b Facebook
a Twitter
r YouTube
c Google +
x Instagram

Access Your Accounts Online & Mobile Banking

Registration | Forgot/Reset Password

JOIN NOW APPLY FOR CREDIT CARD APPLY FOR LOAN LIVE CHAT
×

Give us a call:

732-388-0477

ATM/Shared
Branch Locator
ATM/Shared Branch Locator
Open

401(k) vs. IRA

Posted in Retirement
November 20th 2014 by
0 comments

You’ve heard how important it is to set up a retirement plan and you want to get started. Or, maybe you just want to understand what options you have.

The two common accounts you’ll hear about are  401(k)s and IRAs. Here’s what you need to know about both of them.

401(k) Plan

  • This is a plan you can get from your employer.
  • You won’t need to worry about maintaining your account or remembering to make contributions. You specify how much to take out of your paycheck and it’s a pre-tax deduction.
  • Employers often offer to match up to a certain percentage, which is essentially free money for you.
  • The maximum amount you can contribute in one year is $17,500
  • Your spouse is automatically the beneficiary of this account, unless they signed off on someone else being the beneficiary. If you’re single, you name the beneficiary.
  • You may be able to take a loan out against your 401(k)
  • Expect steep tax penalties if you withdraw funds before retirement.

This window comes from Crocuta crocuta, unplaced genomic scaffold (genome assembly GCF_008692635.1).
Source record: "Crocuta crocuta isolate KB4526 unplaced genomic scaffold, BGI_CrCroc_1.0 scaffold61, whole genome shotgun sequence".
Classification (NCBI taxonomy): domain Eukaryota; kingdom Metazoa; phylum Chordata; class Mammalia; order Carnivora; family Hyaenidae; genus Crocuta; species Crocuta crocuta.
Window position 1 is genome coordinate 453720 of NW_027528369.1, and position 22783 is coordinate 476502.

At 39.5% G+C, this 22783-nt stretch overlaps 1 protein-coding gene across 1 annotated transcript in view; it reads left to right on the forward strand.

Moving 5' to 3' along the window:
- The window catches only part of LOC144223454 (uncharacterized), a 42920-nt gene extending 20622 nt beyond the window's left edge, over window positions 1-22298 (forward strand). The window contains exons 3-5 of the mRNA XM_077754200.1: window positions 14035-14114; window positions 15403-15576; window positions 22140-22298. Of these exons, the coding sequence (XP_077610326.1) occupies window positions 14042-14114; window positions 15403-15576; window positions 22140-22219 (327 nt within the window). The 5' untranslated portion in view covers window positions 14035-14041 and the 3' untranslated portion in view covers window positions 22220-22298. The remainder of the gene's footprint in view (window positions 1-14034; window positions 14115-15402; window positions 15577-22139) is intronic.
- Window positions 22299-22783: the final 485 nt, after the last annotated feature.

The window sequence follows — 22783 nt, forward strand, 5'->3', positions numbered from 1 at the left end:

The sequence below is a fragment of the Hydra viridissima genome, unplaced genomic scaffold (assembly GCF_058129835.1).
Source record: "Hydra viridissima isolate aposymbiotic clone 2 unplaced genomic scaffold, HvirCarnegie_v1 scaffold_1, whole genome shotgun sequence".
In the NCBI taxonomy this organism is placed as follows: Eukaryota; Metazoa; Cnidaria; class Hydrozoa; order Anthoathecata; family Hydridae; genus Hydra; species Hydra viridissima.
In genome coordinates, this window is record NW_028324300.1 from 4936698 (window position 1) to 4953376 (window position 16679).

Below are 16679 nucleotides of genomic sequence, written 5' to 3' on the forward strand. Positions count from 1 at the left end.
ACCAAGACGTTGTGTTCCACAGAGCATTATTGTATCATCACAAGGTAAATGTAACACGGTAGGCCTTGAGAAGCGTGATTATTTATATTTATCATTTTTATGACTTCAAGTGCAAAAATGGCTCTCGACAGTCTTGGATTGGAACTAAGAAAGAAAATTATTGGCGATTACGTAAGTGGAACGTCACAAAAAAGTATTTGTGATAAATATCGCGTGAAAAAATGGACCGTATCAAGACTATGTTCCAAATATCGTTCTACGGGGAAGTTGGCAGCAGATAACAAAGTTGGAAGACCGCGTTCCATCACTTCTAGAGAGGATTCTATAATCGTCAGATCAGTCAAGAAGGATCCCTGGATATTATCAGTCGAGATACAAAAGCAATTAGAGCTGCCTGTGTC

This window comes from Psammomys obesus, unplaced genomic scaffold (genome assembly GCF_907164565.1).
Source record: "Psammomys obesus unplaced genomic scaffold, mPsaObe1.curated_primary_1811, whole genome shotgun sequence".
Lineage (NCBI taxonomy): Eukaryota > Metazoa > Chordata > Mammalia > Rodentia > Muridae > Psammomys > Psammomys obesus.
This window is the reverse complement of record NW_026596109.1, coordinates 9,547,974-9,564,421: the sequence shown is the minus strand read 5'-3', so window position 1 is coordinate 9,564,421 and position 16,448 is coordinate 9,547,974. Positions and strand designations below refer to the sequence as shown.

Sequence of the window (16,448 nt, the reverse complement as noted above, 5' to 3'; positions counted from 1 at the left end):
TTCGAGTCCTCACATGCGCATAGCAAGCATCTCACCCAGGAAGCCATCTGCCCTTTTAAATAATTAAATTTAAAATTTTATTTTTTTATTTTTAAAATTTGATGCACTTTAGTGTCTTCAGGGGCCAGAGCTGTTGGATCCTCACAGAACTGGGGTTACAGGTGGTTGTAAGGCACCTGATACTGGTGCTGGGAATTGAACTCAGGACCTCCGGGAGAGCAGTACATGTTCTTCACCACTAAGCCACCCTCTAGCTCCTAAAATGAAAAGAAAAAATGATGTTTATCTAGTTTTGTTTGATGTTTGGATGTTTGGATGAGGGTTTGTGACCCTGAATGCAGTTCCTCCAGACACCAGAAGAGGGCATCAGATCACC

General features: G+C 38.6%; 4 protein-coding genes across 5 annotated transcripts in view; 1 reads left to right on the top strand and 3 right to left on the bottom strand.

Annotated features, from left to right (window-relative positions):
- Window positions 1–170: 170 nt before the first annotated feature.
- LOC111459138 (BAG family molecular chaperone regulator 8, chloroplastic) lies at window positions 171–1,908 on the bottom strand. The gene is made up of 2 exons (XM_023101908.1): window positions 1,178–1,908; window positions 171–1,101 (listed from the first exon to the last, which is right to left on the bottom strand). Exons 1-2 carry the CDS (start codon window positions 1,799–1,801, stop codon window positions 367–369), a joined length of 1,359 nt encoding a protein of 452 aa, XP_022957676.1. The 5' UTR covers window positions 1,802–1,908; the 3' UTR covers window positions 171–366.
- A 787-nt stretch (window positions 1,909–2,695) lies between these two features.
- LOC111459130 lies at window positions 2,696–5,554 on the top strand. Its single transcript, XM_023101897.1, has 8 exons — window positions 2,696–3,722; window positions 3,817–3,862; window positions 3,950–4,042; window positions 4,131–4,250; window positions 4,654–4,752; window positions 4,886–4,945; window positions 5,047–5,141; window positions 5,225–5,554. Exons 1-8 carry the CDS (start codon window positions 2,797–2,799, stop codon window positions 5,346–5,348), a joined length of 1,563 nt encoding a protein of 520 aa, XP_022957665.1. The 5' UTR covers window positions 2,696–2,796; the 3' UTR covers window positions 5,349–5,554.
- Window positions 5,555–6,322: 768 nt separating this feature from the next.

IRA Account

  • Individuals under 70.5 years with an income can set up these accounts.
  • You have to maintain the account and arrange contributions.
  • Maximum of $5,500 per year can be deposited; $6,500 for individuals over age 50.
  • You can designate your own beneficiary.
  • You cannot take out a loan, but most will offer a 60-day tax-free period where you can borrow money as long as it’s returned within that time period.

IRA Accounts at Aspire

Aspire FCU offers Traditional IRAs, Roth IRAs, IRA Accumulator accounts and Educational IRAs. Visit the IRA Accounts Page to get more details on these products.

Traditional IRA accounts at Aspire offer no penalty withdrawals if you are buying a home ($10,000 lifetime maximum), or need the money for college expenses. There is a 10% penalty for all other withdrawals.

Visit these resources for more retirement advice:

How to Secure a Retirement Nest Egg

Will You Be Ready for Retirement?

Getting the Most From Your 401(k)


Leave a Reply





LIVE Chat